[BARTLETT, Josiah (1729-1795)]. HARVEY, James. A Collection of English Precedents, Relating to the Office of a Justice of Peace. [London]: In the Savoy by Henry Lintot to be sold by J. Shuckburgh, 1751.
12° (172 x 100 mm). Title printed within double-rule border. (Marginal dampstain on a few leaves, some light spotting or stains.) Contemporary calf, covers blind-ruled, board edges gilt, spine in 5 compartments with 4 raised bands (some overall wear, joints starting). Provenance: Josiah Bartlett (signature on flyleaf); by descent to Ezra Bartlett (signature dated 1796 on title-page); listed by Goodspeed’s Bookshop, 1930; sold New England Book Auctions 31 March 1998, lot 104.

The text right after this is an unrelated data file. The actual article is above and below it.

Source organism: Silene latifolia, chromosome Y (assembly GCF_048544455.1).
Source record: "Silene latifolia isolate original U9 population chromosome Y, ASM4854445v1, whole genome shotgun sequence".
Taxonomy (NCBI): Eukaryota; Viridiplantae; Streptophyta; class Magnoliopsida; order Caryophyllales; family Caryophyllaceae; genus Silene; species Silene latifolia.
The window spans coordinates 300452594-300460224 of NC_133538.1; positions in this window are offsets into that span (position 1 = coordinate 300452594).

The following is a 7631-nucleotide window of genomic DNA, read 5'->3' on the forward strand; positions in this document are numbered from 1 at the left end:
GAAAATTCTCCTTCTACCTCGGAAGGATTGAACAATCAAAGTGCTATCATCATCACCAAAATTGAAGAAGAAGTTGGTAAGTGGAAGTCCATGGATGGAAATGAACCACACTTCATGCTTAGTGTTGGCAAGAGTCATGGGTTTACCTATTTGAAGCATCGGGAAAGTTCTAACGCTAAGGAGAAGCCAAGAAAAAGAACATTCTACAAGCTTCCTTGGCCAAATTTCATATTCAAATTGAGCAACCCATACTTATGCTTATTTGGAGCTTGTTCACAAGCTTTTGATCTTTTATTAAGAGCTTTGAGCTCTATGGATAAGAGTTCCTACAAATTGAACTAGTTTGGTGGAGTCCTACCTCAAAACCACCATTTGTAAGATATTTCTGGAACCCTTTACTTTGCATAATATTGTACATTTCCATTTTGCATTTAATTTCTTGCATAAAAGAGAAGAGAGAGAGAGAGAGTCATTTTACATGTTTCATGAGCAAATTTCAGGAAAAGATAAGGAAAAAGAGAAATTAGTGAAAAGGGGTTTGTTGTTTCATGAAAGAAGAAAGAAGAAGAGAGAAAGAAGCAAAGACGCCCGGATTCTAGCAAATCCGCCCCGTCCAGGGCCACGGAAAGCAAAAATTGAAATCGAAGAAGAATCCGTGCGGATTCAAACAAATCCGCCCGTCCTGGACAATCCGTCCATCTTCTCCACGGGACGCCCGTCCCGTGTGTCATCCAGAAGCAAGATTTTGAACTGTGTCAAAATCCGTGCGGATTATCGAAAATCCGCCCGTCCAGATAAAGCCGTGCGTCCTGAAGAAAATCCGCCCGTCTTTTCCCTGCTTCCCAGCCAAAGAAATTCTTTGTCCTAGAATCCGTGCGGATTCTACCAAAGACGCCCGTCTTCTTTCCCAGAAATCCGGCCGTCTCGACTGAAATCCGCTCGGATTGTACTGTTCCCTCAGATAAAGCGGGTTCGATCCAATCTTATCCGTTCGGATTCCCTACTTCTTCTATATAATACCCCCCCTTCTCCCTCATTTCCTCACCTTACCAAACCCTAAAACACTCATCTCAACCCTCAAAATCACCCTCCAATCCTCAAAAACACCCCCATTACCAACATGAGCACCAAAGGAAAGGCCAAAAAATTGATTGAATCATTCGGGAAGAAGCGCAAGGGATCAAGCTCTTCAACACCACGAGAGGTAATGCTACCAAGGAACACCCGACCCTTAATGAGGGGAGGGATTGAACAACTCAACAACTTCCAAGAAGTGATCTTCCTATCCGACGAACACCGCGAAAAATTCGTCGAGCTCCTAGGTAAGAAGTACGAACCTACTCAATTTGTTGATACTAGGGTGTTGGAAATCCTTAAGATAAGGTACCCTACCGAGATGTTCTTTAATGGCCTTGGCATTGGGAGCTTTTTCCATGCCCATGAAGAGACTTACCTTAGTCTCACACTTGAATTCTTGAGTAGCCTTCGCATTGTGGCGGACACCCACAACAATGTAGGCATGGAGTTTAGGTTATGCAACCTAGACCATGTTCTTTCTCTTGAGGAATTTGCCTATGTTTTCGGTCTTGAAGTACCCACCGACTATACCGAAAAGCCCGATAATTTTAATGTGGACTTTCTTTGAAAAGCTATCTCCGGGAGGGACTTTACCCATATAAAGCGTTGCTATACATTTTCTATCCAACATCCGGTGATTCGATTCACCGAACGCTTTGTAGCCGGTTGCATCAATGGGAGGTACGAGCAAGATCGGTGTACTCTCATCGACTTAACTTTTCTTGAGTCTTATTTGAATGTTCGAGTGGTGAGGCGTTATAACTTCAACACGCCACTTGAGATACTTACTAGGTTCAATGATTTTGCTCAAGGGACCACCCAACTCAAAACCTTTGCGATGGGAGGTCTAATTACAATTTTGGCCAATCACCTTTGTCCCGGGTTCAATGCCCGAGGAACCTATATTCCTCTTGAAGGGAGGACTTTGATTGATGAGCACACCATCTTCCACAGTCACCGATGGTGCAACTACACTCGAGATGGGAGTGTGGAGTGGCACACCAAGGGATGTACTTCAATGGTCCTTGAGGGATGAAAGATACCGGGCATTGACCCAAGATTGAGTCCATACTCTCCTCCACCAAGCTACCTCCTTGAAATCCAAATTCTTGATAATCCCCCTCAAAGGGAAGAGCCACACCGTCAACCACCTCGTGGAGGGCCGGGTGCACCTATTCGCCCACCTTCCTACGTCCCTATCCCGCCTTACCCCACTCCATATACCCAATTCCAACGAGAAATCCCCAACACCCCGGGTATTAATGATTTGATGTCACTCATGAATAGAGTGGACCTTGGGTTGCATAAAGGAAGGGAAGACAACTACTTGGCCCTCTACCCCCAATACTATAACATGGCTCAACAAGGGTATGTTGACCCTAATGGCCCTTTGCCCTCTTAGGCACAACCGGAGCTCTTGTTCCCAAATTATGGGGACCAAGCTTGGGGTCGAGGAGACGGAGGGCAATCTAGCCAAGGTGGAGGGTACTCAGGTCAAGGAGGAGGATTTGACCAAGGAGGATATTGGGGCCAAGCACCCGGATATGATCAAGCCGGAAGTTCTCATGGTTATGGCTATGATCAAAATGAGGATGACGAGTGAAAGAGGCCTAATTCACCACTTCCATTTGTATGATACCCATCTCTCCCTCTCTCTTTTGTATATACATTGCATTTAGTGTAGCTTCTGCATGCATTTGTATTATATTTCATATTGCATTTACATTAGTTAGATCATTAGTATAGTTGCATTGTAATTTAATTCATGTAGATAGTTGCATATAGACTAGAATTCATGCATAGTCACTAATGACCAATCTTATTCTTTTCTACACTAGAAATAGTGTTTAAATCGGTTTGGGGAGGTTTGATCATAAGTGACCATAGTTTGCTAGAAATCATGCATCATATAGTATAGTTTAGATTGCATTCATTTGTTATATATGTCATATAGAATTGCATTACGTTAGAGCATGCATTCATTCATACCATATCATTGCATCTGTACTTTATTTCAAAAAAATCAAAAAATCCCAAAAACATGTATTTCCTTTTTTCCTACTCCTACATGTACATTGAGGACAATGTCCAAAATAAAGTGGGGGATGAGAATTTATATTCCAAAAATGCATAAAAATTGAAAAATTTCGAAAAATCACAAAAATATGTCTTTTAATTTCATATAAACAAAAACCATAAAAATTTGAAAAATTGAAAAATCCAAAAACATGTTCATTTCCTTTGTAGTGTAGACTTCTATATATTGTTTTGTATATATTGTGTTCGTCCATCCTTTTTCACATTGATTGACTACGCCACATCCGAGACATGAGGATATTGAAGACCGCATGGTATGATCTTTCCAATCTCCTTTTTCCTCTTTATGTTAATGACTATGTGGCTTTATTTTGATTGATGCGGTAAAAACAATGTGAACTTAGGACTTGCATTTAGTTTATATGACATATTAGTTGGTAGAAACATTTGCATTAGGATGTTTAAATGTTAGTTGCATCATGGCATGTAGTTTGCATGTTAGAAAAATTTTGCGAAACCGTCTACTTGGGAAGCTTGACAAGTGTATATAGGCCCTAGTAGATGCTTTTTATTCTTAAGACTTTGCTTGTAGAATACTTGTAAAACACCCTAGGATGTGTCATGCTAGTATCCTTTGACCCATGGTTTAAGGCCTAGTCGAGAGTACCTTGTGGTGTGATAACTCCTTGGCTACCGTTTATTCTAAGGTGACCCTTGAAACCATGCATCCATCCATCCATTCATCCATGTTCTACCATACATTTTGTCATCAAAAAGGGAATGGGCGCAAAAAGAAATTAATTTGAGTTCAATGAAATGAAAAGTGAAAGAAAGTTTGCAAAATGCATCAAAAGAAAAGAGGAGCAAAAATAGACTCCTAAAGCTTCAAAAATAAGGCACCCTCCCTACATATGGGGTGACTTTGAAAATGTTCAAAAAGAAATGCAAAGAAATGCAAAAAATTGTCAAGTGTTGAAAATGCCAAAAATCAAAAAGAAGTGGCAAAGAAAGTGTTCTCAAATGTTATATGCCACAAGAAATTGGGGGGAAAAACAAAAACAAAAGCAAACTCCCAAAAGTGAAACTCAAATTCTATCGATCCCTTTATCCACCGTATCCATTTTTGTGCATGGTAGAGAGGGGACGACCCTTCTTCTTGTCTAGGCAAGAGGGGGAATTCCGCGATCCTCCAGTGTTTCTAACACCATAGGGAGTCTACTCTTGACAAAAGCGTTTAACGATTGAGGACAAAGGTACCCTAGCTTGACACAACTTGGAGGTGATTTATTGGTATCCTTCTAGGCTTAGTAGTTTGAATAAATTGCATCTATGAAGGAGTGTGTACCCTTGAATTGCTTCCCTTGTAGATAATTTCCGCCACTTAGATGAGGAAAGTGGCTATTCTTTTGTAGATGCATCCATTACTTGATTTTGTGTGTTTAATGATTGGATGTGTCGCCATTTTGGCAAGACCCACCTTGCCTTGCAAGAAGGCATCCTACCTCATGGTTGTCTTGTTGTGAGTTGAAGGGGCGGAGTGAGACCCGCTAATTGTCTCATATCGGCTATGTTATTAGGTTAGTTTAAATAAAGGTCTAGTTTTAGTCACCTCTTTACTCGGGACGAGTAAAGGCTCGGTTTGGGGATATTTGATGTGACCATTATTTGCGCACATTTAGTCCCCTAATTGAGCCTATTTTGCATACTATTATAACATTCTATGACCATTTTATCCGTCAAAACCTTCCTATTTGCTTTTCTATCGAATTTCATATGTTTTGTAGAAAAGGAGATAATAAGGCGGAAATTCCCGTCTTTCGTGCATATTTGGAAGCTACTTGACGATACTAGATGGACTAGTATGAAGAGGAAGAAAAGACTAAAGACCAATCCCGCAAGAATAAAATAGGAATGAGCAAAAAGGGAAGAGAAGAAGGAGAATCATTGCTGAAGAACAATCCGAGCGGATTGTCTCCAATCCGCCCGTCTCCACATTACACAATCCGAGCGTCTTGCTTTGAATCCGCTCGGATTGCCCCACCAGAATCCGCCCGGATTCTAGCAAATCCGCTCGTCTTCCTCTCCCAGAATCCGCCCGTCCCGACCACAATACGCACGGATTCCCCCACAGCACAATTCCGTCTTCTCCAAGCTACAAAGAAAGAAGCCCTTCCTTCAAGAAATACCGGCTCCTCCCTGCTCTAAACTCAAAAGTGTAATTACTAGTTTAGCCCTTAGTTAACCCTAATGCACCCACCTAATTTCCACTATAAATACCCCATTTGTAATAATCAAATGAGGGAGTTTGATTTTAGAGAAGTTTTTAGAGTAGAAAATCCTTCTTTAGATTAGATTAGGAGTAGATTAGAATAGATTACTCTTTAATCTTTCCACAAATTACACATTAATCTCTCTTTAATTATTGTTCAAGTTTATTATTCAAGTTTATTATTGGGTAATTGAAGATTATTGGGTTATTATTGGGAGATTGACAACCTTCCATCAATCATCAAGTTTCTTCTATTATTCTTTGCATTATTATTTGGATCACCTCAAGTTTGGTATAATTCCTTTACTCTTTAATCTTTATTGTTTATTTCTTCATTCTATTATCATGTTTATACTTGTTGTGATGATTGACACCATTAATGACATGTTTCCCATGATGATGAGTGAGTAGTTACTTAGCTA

Third edition, BELONGING TO JOSIAH BARTLETT, A SIGNER OF THE DECLARATION OF INDEPENDENCE, AND SIGNED BY HIM. Bartlett began his career as a physician in Kingston New Hampshire in 1750, but increasingly became active in local politics. He was elected to the colonial assembly in 1765, and was appointed justice of the peace in 1767 by Royal Governor John Wentworth. His Whig affiliation put him in opposition with the governor, and he joined the Assembly’s Committee of Correspondence in 1774. After Wentworth dismissed the assembly, he was elected to its successor, the Provincial Assembly. In the same year, he lost his home in a fire, which was allegedly set by Tories. He was appointed delegate to the Continental Congress in 1774; he declined this appointment to be with his family, but when appointed again in 1775, he accepted the appointment. He attended the convention in 1775 and 1776, and when the delegates signed the formal copy of the Declaration of Independence in 1776, he was the second signer after John Hancock. He eventually served as the chief Justice of the state supreme court in New Hampshire in 1778, and he served as governor of New Hampshire for four years, resigning in 1794.